It’s been two centuries since the first black settlers arrived in Minnesota, and 40 years since Roxanne Givens’s father, Archie, began his namesake foundation, having become the state’s first black millionaire. Roxanne is now leading the volunteer effort to open the Minnesota African American Museum and Cultural Center near the Minneapolis Convention Center, revealing a long-neglected heritage. We caught up with her inside the museum, housed in the former Coe Mansion, where a portrait of Archie hangs near the door.
This house is fabulous. How did you find it?
I was driving by and I was lost—me, a sixth-generation Twin Citian. So I pulled over in front of this place, and I noticed it had a “for sale” sign. I said, “I have to check this out.” It screamed museum!
Minnesota has never had an African American museum before. What has that meant?
It’s meant there’s never been a repository for African Americans to leave their heritage. So people trashed everything: photos, books, clothes, heirlooms. Our first exhibit will be on African American baseball teams in rural Minnesota, and we had to hunt for photos and uniforms. Without these things, the knowledge evaporates.
And then you’ve lost your roots.
Exactly. And if you don’t know who you are, neither do other people. When we were looking for money to open the museum, people said, “What are you talking about, African Americans just got here in the 1960s.” Or, “Your numbers are so small here, how could you have contributed anything?”
How did you learn your own history?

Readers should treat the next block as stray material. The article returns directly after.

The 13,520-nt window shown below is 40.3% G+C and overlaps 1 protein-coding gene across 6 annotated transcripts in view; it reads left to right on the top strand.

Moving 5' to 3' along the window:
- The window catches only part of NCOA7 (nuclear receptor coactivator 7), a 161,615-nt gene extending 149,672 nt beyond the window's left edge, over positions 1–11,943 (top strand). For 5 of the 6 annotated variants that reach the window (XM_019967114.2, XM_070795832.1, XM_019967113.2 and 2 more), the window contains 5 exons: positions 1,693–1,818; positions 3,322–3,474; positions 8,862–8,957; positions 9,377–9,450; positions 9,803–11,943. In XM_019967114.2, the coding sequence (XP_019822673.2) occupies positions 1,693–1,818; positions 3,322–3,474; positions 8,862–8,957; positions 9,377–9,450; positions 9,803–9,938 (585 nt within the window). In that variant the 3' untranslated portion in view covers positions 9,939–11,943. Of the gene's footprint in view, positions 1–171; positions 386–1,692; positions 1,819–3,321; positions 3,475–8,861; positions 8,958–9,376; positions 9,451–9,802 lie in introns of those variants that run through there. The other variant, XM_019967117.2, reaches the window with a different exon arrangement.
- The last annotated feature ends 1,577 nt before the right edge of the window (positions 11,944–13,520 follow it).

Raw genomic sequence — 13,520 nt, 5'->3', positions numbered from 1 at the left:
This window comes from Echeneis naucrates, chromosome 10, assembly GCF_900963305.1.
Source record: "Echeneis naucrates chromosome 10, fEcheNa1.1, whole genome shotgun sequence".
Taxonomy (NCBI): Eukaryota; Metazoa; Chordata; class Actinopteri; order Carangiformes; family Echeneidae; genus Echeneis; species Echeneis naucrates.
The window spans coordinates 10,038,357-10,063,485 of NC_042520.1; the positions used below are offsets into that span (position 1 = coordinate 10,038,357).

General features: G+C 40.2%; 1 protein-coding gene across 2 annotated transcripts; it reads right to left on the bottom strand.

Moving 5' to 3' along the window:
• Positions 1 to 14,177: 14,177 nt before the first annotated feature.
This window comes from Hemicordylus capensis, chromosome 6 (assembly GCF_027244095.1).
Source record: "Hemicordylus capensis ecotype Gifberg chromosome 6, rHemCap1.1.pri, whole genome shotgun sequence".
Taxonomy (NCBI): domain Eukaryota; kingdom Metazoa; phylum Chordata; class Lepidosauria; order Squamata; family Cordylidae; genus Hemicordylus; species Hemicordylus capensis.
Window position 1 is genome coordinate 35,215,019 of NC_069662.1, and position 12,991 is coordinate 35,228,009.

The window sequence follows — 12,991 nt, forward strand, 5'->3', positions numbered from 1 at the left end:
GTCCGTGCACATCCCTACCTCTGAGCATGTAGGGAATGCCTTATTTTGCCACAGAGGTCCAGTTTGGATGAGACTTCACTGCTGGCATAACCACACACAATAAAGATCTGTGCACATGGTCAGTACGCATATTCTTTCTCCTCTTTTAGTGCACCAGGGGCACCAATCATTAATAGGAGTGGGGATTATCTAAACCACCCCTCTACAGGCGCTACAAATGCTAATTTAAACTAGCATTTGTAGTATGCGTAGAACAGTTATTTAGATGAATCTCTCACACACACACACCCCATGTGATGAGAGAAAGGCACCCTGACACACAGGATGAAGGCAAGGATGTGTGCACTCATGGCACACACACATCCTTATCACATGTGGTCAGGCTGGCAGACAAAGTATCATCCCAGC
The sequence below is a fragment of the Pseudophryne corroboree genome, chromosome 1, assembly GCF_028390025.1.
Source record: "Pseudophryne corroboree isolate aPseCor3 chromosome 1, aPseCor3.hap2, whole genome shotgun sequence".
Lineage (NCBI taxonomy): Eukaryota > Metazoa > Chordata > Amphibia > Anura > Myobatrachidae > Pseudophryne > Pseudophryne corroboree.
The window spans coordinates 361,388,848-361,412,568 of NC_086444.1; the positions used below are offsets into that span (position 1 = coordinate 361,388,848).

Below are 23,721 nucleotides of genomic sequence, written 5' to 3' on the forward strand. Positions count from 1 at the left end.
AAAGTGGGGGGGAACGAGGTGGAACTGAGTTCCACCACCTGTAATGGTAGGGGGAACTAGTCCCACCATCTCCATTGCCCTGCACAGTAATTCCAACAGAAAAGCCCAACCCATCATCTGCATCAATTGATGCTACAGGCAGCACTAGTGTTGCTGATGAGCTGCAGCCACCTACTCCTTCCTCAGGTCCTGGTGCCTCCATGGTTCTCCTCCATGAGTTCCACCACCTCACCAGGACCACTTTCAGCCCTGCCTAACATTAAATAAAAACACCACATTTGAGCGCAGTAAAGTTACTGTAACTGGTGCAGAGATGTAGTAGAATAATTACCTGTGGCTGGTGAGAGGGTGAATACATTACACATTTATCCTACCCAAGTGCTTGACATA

My family was always telling stories, though my father was orphaned at about 16. It helped to know who I was because you have to feel like you’re a part of the fabric to make a contribution to society.
What about black history in general?
As a teenager in the late 1960s, I traveled to southern cities and I knew there was another way for African Americans to exist, keeping that history alive. I started interviewing relatives. I have tapes full of stories. So I knew about Fred Jones [from Minneapolis] who invented the snowmobile and truck refrigeration and had 60 patents. I knew that Willie Mays played for the Minneapolis Millers. You also have to remember, the North Side was bustling then. There was more African American history around when I was growing up than there is now.
Some of that history is ugly, like the 1920 lynchings in Duluth. Will the museum include this side, as well?
All of it—the good, the bad, and the ugly. The key is having context. For instance, we got a call from the Hennepin History Museum that they have this Ku Klux Klan hood. Well, how do we display it? Is it too provocative? An artifact without the right programming isn’t going to have much value.
Did you always feel like you belonged in Minnesota?
When I graduated from high school, I couldn’t wait to leave. This place didn’t answer my social needs as a young African American woman. I always saw the beauty in an African American lifestyle and that was lacking here. We aren’t Atlanta or Memphis. But I came back to raise a family. I’m here for now—and I’ve been saying that for 30 years!
The African American Museum and Cultural Center opens its first exhibit, Bringing It Home, about black baseball in Minnesota, on June 1. Visit maamcc.org for details.
Tim Gihring is a senior editor for Minnesota Monthly.